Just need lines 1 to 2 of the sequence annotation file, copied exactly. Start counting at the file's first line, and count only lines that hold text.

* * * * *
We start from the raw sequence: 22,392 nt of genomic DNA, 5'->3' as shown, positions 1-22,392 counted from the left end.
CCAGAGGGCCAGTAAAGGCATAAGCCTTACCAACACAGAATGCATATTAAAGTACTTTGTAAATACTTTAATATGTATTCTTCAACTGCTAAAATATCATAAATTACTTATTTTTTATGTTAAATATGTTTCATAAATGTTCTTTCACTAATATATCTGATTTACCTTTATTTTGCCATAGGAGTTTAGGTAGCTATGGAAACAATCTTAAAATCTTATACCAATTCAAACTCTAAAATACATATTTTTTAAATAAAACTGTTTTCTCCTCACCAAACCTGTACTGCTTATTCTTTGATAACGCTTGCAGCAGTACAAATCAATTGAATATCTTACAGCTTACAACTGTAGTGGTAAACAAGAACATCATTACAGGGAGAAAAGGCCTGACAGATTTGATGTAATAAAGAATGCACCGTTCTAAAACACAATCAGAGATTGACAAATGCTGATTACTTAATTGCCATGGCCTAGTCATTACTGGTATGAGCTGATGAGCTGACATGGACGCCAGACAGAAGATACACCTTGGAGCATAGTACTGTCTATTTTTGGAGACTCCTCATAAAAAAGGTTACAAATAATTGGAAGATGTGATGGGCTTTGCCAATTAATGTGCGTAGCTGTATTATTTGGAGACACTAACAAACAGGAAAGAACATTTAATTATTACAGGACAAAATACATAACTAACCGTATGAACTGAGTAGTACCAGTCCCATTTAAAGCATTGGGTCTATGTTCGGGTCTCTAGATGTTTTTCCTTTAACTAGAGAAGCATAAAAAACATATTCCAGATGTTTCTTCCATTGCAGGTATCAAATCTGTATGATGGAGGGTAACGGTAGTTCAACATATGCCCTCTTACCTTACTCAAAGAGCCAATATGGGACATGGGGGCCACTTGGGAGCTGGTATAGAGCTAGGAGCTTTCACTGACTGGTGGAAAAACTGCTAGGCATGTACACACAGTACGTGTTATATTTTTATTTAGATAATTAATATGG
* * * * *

We start from the raw sequence: 22,392 nt of genomic DNA, 5'->3' as shown, positions 1-22,392 counted from the left end.
CCAGAGGGCCAGTAAAGGCATAAGCCTTACCAACACAGAATGCATATTAAAGTACTTTGTAAATACTTTAATATGTATTCTTCAACTGCTAAAATATCATAAATTACTTATTTTTTATGTTAAATATGTTTCATAAATGTTCTTTCACTAATATATCTGATTTACCTTTATTTTGCCATAGGAGTTTAGGTAGCTATGGAAACAATCTTAAAATCTTATACCAATTCAAACTCTAAAATACATATTTTTTAAATAAAACTGTTTTCTCCTCACCAAACCTGTACTGCTTATTCTTTGATAACGCTTGCAGCAGTACAAATCAATTGAATATCTTACAGCTTACAACTGTAGTGGTAAACAAGAACATCATTACAGGGAGAAAAGGCCTGACAGATTTGATGTAATAAAGAATGCACCGTTCTAAAACACAATCAGAGATTGACAAATGCTGATTACTTAATTGCCATGGCCTAGTCATTACTGGTATGAGCTGATGAGCTGACATGGACGCCAGACAGAAGATACACCTTGGAGCATAGTACTGTCTATTTTTGGAGACTCCTCATAAAAAAGGTTACAAATAATTGGAAGATGTGATGGGCTTTGCCAATTAATGTGCGTAGCTGTATTATTTGGAGACACTAACAAACAGGAAAGAACATTTAATTATTACAGGACAAAATACATAACTAACCGTATGAACTGAGTAGTACCAGTCCCATTTAAAGCATTGGGTCTATGTTCGGGTCTCTAGATGTTTTTCCTTTAACTAGAGAAGCATAAAAAACATATTCCAGATGTTTCTTCCATTGCAGGTATCAAATCTGTATGATGGAGGGTAACGGTAGTTCAACATATGCCCTCTTACCTTACTCAAAGAGCCAATATGGGACATGGGGGCCACTTGGGAGCTGGTATAGAGCTAGGAGCTTTCACTGACTGGTGGAAAAACTGCTAGGCATGTACACACAGTACGTGTTATATTTTTATTTAGATAATTAATATGG